Great Southern Cafe salad

Great Southern Cafe salad

The sunsets. Wow, those Florida sunsets. Gorgeous.

sunset

The ocean sounds. I love the sounds of waves lapping against the shore. I even have a sound machine so I can hear the beach anytime, right here in Northwest Arkansas. Granted, it doesn’t sound exactly the same, but it still has a calming effect.

view from our balcony

The view from our balcony

Endless fun without the interruption of work. I didn’t say “Hang on! Just let me answer this one last email” even once. My daughter noticed.

The awesome pillows. Seriously, I miss my Holiday Inn Resort bed pillow. That was a first.

Riding bikes at Rosemary Beach. We had a great time riding around the little town. It’s so pretty!

That eclectic book store. We loved visiting Sun Dog books while we were visiting Seaside. It’s so adorable and we bought a few new beach reads (as if we didn’t already have a stack to mow through).

Sun Dog Books, Seaside

Sun Dog Books, Seaside

But, truthfully?

I’m glad to be back home where reality is doing laundry from the trip, jumping with both feet back into my work groove, setting up lunches with friends and enjoying Game of Thrones marathons with my husband (where I can mostly be found with my eyes shut tight, my fingers in my ears and humming so I can’t see or hear what’s on the screen).

That said, I do believe vacations – or even staycations where the whole family is out of their routine together – is a balm for the soul. It’s nice to be pampered and to experience the bonding that naturally happens when you have fun together as a family unit. And the beach is my happy place (my husband’s, too).

As I took my dishes to my mother’s sink after breakfast, I remembered that the day before we left Florida, my daughter expressed regret at having to come back home.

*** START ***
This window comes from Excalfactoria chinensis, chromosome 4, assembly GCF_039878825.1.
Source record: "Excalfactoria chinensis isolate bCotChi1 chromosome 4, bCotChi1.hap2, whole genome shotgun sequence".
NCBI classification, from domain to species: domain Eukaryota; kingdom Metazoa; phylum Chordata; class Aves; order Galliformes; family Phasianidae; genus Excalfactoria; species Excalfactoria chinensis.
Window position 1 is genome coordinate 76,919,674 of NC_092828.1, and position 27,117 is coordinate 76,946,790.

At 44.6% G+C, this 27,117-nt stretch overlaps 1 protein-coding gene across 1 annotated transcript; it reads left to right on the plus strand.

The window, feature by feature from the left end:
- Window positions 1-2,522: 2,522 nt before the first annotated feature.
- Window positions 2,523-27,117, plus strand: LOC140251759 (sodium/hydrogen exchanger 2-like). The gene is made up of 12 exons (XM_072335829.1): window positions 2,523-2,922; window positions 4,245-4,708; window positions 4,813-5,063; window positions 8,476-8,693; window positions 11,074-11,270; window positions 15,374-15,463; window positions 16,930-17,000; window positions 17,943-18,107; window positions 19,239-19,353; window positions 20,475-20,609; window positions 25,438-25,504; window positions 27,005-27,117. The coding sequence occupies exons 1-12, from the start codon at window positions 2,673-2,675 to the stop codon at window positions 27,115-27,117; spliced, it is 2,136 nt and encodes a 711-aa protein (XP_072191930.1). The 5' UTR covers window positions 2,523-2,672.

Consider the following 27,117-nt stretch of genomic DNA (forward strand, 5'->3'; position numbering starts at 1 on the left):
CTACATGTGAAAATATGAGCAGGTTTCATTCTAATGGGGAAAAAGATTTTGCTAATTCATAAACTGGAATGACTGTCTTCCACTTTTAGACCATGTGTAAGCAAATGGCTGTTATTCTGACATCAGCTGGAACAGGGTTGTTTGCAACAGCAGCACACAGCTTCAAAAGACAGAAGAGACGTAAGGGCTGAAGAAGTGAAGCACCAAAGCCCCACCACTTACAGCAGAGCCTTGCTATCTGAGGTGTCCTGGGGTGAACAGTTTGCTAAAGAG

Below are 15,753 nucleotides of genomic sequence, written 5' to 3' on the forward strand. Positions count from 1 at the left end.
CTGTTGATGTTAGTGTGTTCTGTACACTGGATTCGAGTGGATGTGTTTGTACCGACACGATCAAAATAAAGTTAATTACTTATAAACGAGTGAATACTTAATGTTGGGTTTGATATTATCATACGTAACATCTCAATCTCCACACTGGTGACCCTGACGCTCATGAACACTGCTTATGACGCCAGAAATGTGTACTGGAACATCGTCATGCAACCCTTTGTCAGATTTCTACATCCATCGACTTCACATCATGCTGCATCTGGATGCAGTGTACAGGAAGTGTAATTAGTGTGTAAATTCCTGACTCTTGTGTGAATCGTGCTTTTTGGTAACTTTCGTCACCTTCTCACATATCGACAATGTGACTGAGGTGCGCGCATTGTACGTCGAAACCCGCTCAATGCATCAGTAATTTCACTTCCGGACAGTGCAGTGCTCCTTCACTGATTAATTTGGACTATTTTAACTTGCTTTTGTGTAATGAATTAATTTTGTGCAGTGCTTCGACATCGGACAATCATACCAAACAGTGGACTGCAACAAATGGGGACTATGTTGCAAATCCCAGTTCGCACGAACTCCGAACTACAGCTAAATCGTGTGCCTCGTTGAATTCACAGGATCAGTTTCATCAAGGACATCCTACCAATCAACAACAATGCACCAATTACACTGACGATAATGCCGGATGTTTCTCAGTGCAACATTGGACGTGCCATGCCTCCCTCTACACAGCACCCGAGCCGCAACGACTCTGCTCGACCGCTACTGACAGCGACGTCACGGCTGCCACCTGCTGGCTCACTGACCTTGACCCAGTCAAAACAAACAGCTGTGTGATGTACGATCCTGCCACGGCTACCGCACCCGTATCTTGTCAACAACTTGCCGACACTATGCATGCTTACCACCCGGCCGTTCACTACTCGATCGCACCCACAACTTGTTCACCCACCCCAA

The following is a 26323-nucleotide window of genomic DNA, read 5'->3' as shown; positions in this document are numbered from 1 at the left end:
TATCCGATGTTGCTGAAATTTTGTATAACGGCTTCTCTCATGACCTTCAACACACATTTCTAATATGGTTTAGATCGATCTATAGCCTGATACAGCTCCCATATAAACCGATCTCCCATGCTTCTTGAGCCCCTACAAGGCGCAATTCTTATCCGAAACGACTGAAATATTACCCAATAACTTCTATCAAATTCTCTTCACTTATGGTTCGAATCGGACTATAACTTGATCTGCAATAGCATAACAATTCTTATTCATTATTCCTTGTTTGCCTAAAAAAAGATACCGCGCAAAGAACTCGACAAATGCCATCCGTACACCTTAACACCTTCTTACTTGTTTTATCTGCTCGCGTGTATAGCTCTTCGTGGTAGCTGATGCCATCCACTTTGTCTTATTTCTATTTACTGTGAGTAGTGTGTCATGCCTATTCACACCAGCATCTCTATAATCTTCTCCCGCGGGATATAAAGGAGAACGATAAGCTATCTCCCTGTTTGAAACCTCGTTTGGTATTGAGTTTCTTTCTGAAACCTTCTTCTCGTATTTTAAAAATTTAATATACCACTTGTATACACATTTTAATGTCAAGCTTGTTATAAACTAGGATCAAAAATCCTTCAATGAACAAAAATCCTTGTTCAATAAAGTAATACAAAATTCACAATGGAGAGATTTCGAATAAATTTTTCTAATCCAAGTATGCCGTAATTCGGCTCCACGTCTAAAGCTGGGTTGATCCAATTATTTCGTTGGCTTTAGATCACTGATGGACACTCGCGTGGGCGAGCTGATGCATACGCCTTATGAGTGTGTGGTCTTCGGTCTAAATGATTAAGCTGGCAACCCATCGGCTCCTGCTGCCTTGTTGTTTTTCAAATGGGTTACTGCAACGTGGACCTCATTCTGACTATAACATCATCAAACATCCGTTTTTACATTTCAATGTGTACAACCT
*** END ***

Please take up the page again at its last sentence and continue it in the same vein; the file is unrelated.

And I told her: “It is better to have vacationed and departed than to never have vacationed before.”

Au revoir, Panama City Beach. Hello, realistic {lovely} life.

shan, blue dress, circleShannon Magsam is mama to Ladybug (a salty/sweet tween girl who still likes things like superheroes and unicorns, thank goodness) is wife to newspaperman/entrepreneur John and is co-founder of nwaMotherlode.com.

Life with Ladybug: Backyard chickens, rest in peace

Dot, ready for her close-up

By Shannon Magsam, co-founder of nwaMotherlode.com and mama to 1 little lady(bug)

I won’t ever look at a Saltine cracker again without thinking about our backyard chickens.

They liked a little wheat bread tossed out the back door from time to time, but Saltines? Oh yeah. They’d fight mightily over those.

I’m writing in past tense, but we do have one left: Tessa. She reminds me of the Little Red Hen from one of my favorite children’s books and, as of this morning, she’s all alone in the backyard.

Her buddy Shawnna, a black and white checkered beauty, died three weeks ago and my husband found Dot, the feistiest of them all, dead in their coop this morning when he went out to let them loose into the backyard. (That’s a close-up of Dot in the picture above. Ladybug took it last spring.)

I told my husband through hot, bitter tears this morning: “I don’t think I’m cut out to be a backyard chicken farmer.”

When you have a huge flock it might be easier to lose a few. But when you start out with the three amigos and you’re down to the lone survivor it’s a sad sight. The little red hen has been searching all morning for her friend. She calls out, loudly, but there’s no answer.

With Shawnna, we had tried valiantly for weeks to keep her alive, even taking her to a vet. I had thought at the time it would be better if she had just died quickly. But then this morning. With Dot. I felt like I hadn’t really had a chance to say goodbye, which I did with her sister.

When my husband dug the grave out back, it was a lot of work to cut through all the rocks and roots. It was a fairly large box we buried Dot in. While he worked, flashes of panic gripped me. What if I woke up one morning and found that he had died?

Death reminds us of death. Deaths of those who have gone before, deaths that will come later, our future deaths. All uncertain. I do have hope, though, for the afterlife. I cling to that hope.